Iraq has reached new agreements with Iran on the supply of natural gas from the country, according to the spokesman of the country’s Ministry of Electricity.
Ahmad Musa al-Ebadi said Sunday that Iran had agreed to increase supply of gas to Iraq to around 30 million cubic meters (mcm) per day as part of a new consensus reached between the two countries.
Al-Ebadi told the Assabah newspaper that Iraq had provided guarantees to Iran that it will pay its arrears on previous imports of energy in installments over the next three years.
Iran slashed the supply of gas to Iraq to below 10 mcm per day in late 2020 after the National Iranian Gas Company said Baghdad was in more than $5 billion of energy arrears.
That comes as gas exports to Iraq had reached records of more than 50 mcm per day in recent years.
Al-Ebadi said that the new gas supply volume agreed with Iran in discussions in Tehran last month would not be enough to meet the growing demand for natural gas in Iraqi power plants over the summer.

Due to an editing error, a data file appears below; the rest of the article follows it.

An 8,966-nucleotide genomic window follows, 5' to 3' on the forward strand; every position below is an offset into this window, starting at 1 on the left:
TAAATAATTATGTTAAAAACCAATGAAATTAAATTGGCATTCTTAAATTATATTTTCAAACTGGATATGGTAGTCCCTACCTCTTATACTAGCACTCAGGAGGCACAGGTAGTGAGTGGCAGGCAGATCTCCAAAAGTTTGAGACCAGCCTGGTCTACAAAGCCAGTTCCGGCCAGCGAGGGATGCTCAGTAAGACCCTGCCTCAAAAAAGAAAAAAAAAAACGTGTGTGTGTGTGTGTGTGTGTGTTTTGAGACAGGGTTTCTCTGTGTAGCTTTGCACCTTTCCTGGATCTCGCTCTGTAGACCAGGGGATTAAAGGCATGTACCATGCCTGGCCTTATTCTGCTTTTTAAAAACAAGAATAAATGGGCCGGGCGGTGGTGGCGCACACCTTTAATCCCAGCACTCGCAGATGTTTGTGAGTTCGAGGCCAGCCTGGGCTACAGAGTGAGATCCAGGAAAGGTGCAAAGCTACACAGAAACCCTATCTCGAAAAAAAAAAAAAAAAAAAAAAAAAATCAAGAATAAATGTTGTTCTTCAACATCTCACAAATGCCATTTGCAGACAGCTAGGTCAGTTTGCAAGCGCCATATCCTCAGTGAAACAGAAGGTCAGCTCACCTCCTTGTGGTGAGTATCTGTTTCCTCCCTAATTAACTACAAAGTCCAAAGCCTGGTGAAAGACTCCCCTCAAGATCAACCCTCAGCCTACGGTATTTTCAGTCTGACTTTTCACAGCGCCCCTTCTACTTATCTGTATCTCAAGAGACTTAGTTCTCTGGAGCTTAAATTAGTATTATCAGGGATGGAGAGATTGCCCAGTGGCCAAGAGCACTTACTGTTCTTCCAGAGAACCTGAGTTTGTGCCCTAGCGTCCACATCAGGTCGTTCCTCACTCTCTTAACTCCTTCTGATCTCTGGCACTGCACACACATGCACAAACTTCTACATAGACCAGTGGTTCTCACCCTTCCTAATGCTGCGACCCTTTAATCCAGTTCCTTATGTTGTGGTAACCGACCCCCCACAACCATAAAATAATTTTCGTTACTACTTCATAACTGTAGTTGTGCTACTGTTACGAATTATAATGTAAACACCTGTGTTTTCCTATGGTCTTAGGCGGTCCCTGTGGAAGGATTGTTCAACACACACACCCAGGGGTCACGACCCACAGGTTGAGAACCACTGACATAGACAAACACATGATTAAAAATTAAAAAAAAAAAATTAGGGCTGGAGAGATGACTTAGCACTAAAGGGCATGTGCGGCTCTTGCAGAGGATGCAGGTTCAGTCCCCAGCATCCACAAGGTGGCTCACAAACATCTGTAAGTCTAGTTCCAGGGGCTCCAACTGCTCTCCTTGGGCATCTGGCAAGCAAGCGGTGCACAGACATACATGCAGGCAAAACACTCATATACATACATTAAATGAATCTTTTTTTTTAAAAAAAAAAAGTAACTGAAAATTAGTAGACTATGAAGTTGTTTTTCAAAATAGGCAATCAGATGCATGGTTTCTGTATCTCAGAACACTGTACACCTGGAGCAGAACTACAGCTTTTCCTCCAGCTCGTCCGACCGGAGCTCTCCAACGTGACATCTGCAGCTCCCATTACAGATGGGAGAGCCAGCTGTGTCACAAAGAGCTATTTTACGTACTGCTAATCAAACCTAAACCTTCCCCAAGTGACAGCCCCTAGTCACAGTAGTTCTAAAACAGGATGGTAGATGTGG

However, he said that the Iraqi electricity sector had faced serious challenges last year when Iran cut gas supplies to levels as low as 5 mcm per day.
Iraq, a major crude oil producer, relies on Iran for a major part of the natural gas it needs in power plants in east and north of the country.
Baghdad has secured rounds of waivers from US sanctions on Tehran to be able to continue to import natural gas from Iran.